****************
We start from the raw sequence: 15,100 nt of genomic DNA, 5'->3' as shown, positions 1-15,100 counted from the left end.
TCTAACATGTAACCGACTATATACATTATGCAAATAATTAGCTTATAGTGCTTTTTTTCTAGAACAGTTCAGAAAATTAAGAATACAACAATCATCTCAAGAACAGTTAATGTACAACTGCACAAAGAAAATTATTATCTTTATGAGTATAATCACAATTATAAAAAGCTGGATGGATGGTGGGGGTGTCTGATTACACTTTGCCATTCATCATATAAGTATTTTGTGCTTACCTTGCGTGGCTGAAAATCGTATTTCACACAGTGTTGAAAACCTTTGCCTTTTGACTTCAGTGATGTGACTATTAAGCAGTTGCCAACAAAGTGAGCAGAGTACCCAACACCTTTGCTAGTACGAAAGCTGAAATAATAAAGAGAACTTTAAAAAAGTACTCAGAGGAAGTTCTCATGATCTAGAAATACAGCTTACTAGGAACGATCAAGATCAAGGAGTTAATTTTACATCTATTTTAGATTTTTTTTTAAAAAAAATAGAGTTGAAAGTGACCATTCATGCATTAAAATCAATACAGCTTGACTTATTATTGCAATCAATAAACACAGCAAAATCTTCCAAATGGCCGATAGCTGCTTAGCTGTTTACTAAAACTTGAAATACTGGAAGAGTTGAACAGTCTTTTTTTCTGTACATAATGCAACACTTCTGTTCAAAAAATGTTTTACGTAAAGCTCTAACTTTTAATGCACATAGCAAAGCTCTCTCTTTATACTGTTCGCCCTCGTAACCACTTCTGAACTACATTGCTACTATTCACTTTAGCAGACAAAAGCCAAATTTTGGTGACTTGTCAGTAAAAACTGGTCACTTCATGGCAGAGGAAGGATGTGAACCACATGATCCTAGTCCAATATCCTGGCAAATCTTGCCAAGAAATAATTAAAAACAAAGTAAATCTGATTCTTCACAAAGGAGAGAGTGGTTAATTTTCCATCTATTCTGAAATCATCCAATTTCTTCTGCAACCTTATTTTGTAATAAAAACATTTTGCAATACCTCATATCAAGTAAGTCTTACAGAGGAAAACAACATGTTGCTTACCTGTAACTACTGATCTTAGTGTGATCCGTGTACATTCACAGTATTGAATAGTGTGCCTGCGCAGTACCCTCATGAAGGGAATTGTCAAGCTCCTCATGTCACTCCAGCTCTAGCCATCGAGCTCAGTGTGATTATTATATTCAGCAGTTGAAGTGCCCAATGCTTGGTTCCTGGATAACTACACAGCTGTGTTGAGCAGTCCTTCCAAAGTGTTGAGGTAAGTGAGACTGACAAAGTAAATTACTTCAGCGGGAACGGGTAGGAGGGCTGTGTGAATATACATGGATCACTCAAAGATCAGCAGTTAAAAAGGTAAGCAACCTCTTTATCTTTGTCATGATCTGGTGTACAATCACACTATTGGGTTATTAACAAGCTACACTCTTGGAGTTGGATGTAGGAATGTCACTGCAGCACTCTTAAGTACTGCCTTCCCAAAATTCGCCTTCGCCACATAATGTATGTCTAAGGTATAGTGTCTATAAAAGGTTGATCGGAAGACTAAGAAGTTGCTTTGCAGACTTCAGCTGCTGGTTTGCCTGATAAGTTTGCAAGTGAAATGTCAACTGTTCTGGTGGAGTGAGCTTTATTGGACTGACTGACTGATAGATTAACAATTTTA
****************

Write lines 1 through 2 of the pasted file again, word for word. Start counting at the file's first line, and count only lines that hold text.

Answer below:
We start from the raw sequence: 15,100 nt of genomic DNA, 5'->3' as shown, positions 1-15,100 counted from the left end.
TCTAACATGTAACCGACTATATACATTATGCAAATAATTAGCTTATAGTGCTTTTTTTCTAGAACAGTTCAGAAAATTAAGAATACAACAATCATCTCAAGAACAGTTAATGTACAACTGCACAAAGAAAATTATTATCTTTATGAGTATAATCACAATTATAAAAAGCTGGATGGATGGTGGGGGTGTCTGATTACACTTTGCCATTCATCATATAAGTATTTTGTGCTTACCTTGCGTGGCTGAAAATCGTATTTCACACAGTGTTGAAAACCTTTGCCTTTTGACTTCAGTGATGTGACTATTAAGCAGTTGCCAACAAAGTGAGCAGAGTACCCAACACCTTTGCTAGTACGAAAGCTGAAATAATAAAGAGAACTTTAAAAAAGTACTCAGAGGAAGTTCTCATGATCTAGAAATACAGCTTACTAGGAACGATCAAGATCAAGGAGTTAATTTTACATCTATTTTAGATTTTTTTTTAAAAAAAATAGAGTTGAAAGTGACCATTCATGCATTAAAATCAATACAGCTTGACTTATTATTGCAATCAATAAACACAGCAAAATCTTCCAAATGGCCGATAGCTGCTTAGCTGTTTACTAAAACTTGAAATACTGGAAGAGTTGAACAGTCTTTTTTTCTGTACATAATGCAACACTTCTGTTCAAAAAATGTTTTACGTAAAGCTCTAACTTTTAATGCACATAGCAAAGCTCTCTCTTTATACTGTTCGCCCTCGTAACCACTTCTGAACTACATTGCTACTATTCACTTTAGCAGACAAAAGCCAAATTTTGGTGACTTGTCAGTAAAAACTGGTCACTTCATGGCAGAGGAAGGATGTGAACCACATGATCCTAGTCCAATATCCTGGCAAATCTTGCCAAGAAATAATTAAAAACAAAGTAAATCTGATTCTTCACAAAGGAGAGAGTGGTTAATTTTCCATCTATTCTGAAATCATCCAATTTCTTCTGCAACCTTATTTTGTAATAAAAACATTTTGCAATACCTCATATCAAGTAAGTCTTACAGAGGAAAACAACATGTTGCTTACCTGTAACTACTGATCTTAGTGTGATCCGTGTACATTCACAGTATTGAATAGTGTGCCTGCGCAGTACCCTCATGAAGGGAATTGTCAAGCTCCTCATGTCACTCCAGCTCTAGCCATCGAGCTCAGTGTGATTATTATATTCAGCAGTTGAAGTGCCCAATGCTTGGTTCCTGGATAACTACACAGCTGTGTTGAGCAGTCCTTCCAAAGTGTTGAGGTAAGTGAGACTGACAAAGTAAATTACTTCAGCGGGAACGGGTAGGAGGGCTGTGTGAATATACATGGATCACTCAAAGATCAGCAGTTAAAAAGGTAAGCAACCTCTTTATCTTTGTCATGATCTGGTGTACAATCACACTATTGGGTTATTAACAAGCTACACTCTTGGAGTTGGATGTAGGAATGTCACTGCAGCACTCTTAAGTACTGCCTTCCCAAAATTCGCCTTCGCCACATAATGTATGTCTAAGGTATAGTGTCTATAAAAGGTTGATCGGAAGACTAAGAAGTTGCTTTGCAGACTTCAGCTGCTGGTTTGCCTGATAAGTTTGCAAGTGAAATGTCAACTGTTCTGGTGGAGTGAGCTTTATTGGACTGACTGACTGATAGATTAACAATTTTA